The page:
(Updated 3/10/2014) WASHINGTON (AP) — District of Columbia Mayor Vincent Gray knew about an off-the-books "shadow campaign" to support his 2010 bid for the office and personally requested the funds from an influential district businessman, federal prosecutors said Monday.
Gray, who's seeking a second term and faces seven challengers in the district's April 1 Democratic primary, dismissed the allegations as "absolute lies" and said he thought all the fundraising for his campaign was legitimate.
The explosive allegations were revealed in court documents detailing the activities of Jeffrey Thompson, the multimillionaire former owner of a well-connected accounting firm who pleaded guilty Monday to two conspiracy charges.
According to the documents, Gray met Thompson for dinner at the apartment of another alleged conspirator in August 2010 and presented Thompson with a one-page budget of $425,000 needed for get-out-the-vote efforts. Thompson agreed to pay that amount by funneling it through another company, the documents said.
During an earlier meeting, Thompson told Gray he would fund his campaign but that the contributions would not come from him or anyone associated with him, the documents said. Thompson told Gray to say the money came from "Uncle Earl." After the meeting to discuss the shadow campaign, Gray thanked Thompson and referred to him as "uncle," the documents said.
Gray has not been charged with a crime and has denied any wrongdoing in the 2010 campaign.
"With respect to him raising money for my campaign, that I thought was being done in a perfectly legitimate fashion," Gray told WRC-TV. "I've said that from day one, and I maintain that it was, to my knowledge anyway, it was a perfectly legitimate experience. So I maintain these are lies. These are absolute lies."
U.S. Attorney Ronald Machen declined to say whether the mayor would be charged. The investigation is ongoing.
"What you learned about today was really only the tip of the iceberg," he said.
In addition to Gray, Thompson admitted funding a $608,000 shadow campaign for Hillary Rodham Clinton's 2008 presidential bid and other campaigns for seven local district office candidates, prosecutors said in the documents. Clinton was not aware of the campaign, they said.
The total value of Thompson's illicit contributions was $3.3 million, prosecutors said.
"Today's guilty plea pulls back the curtain on years of widespread corruption," Machen said. "With Mr. Thompson's cooperation, we have the opportunity to hold many wrongdoers accountable and to usher in a new era of honesty, integrity, and transparency in D.C. politics."
Thompson's expenditures on Gray's campaign totaled $668,000, and they were never reported to the city's campaign-finance office, prosecutors said. The money went toward consultants, supplies and a massive get-out-the-vote operation centered east of the Anacostia River, where Gray defeated then-Mayor Adrian Fenty by huge margins.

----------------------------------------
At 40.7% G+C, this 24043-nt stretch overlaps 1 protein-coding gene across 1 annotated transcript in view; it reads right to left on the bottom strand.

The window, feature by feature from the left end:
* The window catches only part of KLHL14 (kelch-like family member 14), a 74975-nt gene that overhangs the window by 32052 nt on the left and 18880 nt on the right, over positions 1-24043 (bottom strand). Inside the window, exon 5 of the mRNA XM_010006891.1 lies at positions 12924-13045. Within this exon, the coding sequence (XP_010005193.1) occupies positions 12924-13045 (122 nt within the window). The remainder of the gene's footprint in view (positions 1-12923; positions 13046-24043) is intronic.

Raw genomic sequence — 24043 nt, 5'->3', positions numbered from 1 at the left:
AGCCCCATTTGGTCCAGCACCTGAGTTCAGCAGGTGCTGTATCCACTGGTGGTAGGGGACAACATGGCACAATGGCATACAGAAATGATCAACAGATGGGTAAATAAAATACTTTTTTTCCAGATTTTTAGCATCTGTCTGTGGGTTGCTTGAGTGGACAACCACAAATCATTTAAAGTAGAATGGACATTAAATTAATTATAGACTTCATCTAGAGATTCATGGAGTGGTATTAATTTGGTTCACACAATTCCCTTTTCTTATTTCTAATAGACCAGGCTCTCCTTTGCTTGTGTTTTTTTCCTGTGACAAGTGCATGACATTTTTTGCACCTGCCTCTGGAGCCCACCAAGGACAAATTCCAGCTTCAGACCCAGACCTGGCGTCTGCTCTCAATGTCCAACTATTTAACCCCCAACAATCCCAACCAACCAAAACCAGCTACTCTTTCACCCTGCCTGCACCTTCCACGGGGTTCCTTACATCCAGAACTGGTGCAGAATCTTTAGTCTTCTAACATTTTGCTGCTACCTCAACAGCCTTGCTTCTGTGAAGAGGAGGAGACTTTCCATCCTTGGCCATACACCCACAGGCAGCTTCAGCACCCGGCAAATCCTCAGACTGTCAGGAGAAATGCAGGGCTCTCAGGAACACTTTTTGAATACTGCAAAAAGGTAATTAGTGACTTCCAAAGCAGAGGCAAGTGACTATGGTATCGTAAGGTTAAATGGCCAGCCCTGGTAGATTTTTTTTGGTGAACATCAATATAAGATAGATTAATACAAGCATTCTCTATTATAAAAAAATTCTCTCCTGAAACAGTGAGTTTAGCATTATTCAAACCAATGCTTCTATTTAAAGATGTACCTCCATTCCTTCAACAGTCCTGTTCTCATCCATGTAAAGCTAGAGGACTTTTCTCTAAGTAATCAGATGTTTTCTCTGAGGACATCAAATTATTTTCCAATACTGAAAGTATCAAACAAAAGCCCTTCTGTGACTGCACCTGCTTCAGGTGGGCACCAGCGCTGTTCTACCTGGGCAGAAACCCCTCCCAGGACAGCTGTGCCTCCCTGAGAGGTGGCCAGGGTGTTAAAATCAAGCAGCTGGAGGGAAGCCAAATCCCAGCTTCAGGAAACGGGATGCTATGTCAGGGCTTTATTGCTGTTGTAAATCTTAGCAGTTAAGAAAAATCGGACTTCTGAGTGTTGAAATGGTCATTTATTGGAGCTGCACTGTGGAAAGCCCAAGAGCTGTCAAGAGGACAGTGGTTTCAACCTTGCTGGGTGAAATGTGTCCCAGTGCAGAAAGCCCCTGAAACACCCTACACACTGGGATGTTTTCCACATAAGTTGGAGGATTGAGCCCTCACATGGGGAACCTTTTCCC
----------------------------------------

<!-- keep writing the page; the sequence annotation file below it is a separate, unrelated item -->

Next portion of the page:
The most recent race Thompson sought to influence, the documents allege, was that of Vincent Orange, who ran for and won an at-large council seat in 2011, and is now one of the candidates competing with Gray for the mayorship. Orange has acknowledged handing over to federal investigators documents related to the 2011 campaign.
Thompson also ran a $278,000 shadow effort for Fenty when he was running for mayor in 2006, the documents allege. In the mayoral primary that year, Fenty defeated Linda Cropp, who prosecutors say also had received contributions from Thompson and his associates.
Federal authorities searched Thompson's home and offices two years ago. Since then, Machen has built a case against Thompson by targeting his associates, five of whom have pleaded guilty to felonies.
Two of Gray's close friends who worked on his 2010 campaign were among those who pleaded guilty. Two others pleaded guilty to making straw contributions to political candidates on Thompson's behalf, and another acknowledged using illicit funds to help Clinton's presidential bid in Texas and other primary states.
Thompson allegedly created a vast network of donors, including employees, business associates, friends and relatives, many of whom made large donations to his chosen candidates on the same day, campaign finance records show. After the allegations surfaced, several candidates donated the amount they received from Thompson to charity.
Thompson, a Jamaican immigrant, founded an African-American-owned accounting firm that received millions of dollars in local and federal government contracts. He was also the sole owner of D.C. Chartered Health Plan, a managed-care provider for district residents that had the single largest contract in city government, worth more than $300 million annually. The managed-care firm went bankrupt amid the investigation, and Thompson left the accounting firm.
After Gray's election, Thompson contacted him through an intermediary and asked the mayor to expedite a settlement that benefited the health care company, according to the documents. The D.C. Council ultimately approved the settlement by a thin margin, and administration officials strongly denied any wrongdoing related to the action.
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